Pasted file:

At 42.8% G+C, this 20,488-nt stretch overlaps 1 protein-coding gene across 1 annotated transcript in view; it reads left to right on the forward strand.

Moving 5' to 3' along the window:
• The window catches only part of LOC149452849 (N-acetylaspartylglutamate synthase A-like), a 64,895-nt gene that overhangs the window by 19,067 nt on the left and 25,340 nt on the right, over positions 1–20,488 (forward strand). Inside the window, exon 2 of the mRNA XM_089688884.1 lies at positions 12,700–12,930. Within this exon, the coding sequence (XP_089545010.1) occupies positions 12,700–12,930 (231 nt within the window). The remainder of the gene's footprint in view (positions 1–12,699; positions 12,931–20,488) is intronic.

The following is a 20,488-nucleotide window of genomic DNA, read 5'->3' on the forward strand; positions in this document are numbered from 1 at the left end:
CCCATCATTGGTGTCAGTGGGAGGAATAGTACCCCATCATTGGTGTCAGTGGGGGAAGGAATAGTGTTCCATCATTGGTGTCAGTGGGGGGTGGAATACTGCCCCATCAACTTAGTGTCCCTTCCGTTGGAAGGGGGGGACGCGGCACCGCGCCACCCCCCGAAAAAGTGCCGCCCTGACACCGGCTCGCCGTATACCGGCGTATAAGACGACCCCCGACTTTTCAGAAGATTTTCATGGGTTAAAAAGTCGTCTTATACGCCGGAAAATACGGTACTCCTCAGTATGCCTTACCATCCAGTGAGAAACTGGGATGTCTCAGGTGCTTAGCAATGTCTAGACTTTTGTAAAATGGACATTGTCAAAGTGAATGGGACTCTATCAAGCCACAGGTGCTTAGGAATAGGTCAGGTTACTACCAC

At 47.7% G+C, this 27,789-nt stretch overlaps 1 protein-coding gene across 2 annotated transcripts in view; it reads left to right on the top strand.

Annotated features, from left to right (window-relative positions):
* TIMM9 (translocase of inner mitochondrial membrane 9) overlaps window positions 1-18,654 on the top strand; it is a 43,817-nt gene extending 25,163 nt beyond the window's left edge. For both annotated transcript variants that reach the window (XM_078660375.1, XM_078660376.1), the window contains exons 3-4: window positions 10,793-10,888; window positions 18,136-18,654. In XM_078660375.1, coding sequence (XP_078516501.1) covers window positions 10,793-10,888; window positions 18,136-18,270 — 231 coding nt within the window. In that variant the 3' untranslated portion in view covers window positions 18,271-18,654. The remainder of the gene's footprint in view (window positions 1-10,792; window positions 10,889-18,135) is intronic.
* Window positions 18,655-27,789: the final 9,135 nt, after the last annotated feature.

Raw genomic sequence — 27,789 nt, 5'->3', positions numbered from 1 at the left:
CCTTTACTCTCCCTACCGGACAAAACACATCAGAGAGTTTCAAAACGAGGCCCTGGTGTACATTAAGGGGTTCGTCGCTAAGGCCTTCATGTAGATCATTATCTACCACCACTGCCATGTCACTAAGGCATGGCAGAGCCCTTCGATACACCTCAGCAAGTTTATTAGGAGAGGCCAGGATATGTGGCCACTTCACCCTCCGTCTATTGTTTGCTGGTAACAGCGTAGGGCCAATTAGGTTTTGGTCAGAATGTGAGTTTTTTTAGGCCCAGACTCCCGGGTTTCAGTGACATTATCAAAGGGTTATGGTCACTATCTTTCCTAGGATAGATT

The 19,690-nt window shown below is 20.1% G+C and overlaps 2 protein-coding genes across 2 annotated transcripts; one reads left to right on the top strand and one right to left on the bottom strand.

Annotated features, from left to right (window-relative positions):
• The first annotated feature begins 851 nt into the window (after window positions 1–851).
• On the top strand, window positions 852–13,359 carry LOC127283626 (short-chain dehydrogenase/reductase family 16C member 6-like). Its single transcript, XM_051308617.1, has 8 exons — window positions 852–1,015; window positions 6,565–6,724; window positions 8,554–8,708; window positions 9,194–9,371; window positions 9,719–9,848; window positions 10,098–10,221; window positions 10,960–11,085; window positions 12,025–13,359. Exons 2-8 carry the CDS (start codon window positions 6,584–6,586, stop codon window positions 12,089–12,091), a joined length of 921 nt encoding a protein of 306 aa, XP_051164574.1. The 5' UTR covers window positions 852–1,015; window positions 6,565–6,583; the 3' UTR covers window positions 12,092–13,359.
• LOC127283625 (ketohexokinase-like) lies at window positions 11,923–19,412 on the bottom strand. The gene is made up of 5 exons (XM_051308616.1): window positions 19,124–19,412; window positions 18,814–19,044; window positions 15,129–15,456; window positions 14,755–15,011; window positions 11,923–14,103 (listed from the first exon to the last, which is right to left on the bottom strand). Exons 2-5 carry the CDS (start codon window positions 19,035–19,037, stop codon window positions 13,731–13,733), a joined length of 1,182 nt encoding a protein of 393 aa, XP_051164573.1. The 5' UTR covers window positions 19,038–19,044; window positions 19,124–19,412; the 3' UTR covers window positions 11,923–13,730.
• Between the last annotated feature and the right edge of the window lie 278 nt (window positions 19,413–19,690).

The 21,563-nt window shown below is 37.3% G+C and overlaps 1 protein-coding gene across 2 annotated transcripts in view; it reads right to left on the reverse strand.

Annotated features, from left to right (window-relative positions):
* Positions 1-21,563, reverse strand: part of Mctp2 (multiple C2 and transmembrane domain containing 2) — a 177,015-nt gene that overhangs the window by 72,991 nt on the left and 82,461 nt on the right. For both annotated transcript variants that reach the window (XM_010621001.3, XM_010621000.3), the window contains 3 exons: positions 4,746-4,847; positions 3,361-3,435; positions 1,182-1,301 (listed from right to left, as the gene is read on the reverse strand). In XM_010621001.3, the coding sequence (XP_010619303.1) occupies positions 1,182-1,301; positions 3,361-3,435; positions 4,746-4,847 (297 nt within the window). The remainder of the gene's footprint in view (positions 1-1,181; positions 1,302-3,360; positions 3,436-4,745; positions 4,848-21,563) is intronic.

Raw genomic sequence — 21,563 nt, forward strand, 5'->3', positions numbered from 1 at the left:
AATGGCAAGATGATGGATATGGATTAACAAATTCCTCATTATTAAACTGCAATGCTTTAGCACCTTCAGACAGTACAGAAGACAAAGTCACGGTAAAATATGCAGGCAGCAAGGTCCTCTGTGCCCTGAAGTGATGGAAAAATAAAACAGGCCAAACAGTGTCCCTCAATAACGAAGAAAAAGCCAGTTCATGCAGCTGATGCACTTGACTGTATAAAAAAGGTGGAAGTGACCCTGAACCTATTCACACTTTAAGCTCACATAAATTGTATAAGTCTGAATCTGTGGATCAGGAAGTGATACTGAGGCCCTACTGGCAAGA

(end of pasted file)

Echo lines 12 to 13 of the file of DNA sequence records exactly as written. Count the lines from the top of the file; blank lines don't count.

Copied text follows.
The 19,690-nt window shown below is 20.1% G+C and overlaps 2 protein-coding genes across 2 annotated transcripts; one reads left to right on the top strand and one right to left on the bottom strand.

Annotated features, from left to right (window-relative positions):